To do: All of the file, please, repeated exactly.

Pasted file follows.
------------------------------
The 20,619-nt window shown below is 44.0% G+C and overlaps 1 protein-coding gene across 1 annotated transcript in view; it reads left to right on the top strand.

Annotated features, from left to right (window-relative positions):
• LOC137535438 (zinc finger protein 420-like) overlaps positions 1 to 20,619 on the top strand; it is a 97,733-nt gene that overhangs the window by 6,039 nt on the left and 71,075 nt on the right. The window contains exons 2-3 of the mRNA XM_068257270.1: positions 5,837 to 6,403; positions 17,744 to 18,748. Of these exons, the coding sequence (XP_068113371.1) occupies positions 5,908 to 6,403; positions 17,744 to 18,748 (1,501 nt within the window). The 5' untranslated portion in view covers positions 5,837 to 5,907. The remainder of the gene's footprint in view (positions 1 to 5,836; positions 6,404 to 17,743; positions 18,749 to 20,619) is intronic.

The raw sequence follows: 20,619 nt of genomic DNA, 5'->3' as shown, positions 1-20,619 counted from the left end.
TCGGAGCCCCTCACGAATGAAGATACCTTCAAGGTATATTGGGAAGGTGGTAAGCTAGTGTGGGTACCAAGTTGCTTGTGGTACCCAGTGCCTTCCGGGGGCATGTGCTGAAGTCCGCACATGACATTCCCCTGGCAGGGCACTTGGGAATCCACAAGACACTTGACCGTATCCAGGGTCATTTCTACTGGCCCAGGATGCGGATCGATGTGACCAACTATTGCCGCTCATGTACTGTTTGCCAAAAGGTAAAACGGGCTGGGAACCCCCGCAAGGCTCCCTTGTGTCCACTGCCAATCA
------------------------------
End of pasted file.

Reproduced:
The 20,619-nt window shown below is 44.0% G+C and overlaps 1 protein-coding gene across 1 annotated transcript in view; it reads left to right on the top strand.

Annotated features, from left to right (window-relative positions):
• LOC137535438 (zinc finger protein 420-like) overlaps positions 1 to 20,619 on the top strand; it is a 97,733-nt gene that overhangs the window by 6,039 nt on the left and 71,075 nt on the right. The window contains exons 2-3 of the mRNA XM_068257270.1: positions 5,837 to 6,403; positions 17,744 to 18,748. Of these exons, the coding sequence (XP_068113371.1) occupies positions 5,908 to 6,403; positions 17,744 to 18,748 (1,501 nt within the window). The 5' untranslated portion in view covers positions 5,837 to 5,907. The remainder of the gene's footprint in view (positions 1 to 5,836; positions 6,404 to 17,743; positions 18,749 to 20,619) is intronic.

The raw sequence follows: 20,619 nt of genomic DNA, 5'->3' as shown, positions 1-20,619 counted from the left end.
TCGGAGCCCCTCACGAATGAAGATACCTTCAAGGTATATTGGGAAGGTGGTAAGCTAGTGTGGGTACCAAGTTGCTTGTGGTACCCAGTGCCTTCCGGGGGCATGTGCTGAAGTCCGCACATGACATTCCCCTGGCAGGGCACTTGGGAATCCACAAGACACTTGACCGTATCCAGGGTCATTTCTACTGGCCCAGGATGCGGATCGATGTGACCAACTATTGCCGCTCATGTACTGTTTGCCAAAAGGTAAAACGGGCTGGGAACCCCCGCAAGGCTCCCTTGTGTCCACTGCCAATCA